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Chrysler confidently touted the Thunderbolt as The Car of the Future, built to educate the public about aerodynamics and streamlining as “the source of modern, so-called functional styling.” It was promoted as having been tested in a wind tunnel, which provided scientific studies of how the car’s shape dealt with continuous airflow, and led to refinements that minimized wind resistance.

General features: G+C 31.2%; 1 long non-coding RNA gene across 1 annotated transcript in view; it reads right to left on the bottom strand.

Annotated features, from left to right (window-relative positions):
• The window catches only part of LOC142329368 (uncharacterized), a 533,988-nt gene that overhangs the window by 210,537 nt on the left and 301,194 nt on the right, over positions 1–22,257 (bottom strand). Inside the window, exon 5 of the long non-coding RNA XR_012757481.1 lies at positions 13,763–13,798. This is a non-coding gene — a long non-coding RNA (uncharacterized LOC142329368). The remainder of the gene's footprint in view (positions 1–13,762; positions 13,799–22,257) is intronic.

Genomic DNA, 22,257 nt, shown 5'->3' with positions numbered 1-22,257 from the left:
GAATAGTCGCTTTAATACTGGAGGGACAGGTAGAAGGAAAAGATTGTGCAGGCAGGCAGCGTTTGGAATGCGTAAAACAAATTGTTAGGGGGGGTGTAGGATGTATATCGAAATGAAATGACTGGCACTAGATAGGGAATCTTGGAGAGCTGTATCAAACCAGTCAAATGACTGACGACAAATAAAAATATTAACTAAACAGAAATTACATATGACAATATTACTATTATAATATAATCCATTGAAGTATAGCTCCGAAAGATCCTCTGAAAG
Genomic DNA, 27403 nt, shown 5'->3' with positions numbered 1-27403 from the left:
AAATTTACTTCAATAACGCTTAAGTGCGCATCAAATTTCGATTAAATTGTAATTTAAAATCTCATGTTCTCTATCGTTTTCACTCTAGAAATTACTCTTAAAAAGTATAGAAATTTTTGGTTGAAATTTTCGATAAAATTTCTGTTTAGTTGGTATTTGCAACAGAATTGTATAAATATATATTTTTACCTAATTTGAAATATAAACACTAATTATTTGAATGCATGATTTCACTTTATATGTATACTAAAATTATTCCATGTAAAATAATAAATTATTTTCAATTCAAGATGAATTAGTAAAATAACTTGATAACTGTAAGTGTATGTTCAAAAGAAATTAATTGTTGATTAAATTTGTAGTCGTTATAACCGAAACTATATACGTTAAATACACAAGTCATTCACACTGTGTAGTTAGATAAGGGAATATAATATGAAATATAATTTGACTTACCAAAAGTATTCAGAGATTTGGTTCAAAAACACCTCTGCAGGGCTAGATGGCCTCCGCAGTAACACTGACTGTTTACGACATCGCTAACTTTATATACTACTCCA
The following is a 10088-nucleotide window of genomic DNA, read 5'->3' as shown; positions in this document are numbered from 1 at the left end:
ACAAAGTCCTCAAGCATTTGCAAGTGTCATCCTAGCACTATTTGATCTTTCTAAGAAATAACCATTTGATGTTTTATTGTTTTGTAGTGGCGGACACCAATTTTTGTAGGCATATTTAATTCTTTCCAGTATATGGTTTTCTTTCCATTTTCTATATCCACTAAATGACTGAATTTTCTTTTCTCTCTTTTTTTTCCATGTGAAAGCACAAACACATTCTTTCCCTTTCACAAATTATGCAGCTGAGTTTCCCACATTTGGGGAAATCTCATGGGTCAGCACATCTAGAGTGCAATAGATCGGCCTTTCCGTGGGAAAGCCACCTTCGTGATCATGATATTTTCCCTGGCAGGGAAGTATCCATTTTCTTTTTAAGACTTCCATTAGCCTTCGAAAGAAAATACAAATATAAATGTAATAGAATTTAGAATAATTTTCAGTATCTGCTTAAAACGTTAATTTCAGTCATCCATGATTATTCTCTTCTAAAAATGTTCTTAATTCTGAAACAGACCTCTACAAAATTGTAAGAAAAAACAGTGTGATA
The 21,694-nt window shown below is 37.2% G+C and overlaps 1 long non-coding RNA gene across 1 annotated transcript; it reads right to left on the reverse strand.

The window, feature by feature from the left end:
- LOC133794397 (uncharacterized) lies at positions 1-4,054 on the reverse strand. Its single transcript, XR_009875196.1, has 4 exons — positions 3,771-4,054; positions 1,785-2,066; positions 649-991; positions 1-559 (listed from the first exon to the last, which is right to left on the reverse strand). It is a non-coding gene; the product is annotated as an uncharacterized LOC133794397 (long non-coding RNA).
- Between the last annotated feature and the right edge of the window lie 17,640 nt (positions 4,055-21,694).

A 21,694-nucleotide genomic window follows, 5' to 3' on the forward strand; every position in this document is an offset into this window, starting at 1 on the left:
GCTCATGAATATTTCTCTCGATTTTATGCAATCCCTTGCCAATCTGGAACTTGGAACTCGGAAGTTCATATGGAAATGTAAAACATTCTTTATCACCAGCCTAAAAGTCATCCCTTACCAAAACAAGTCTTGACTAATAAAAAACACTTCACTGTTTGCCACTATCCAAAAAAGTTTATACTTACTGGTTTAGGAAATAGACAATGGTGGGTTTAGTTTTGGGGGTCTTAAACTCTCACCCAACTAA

The Thunderbolt was devoid of superfluous ornamentation, with only a single jagged chrome lightning bolt on each door. It was also the first American car to feature an electrically operated, retractable hardtop. Its modern materials included a predominantly aluminum body with a steel hood and deck lid, while a chromium band encircled the entire base of the car to enhance the appearance of speed.

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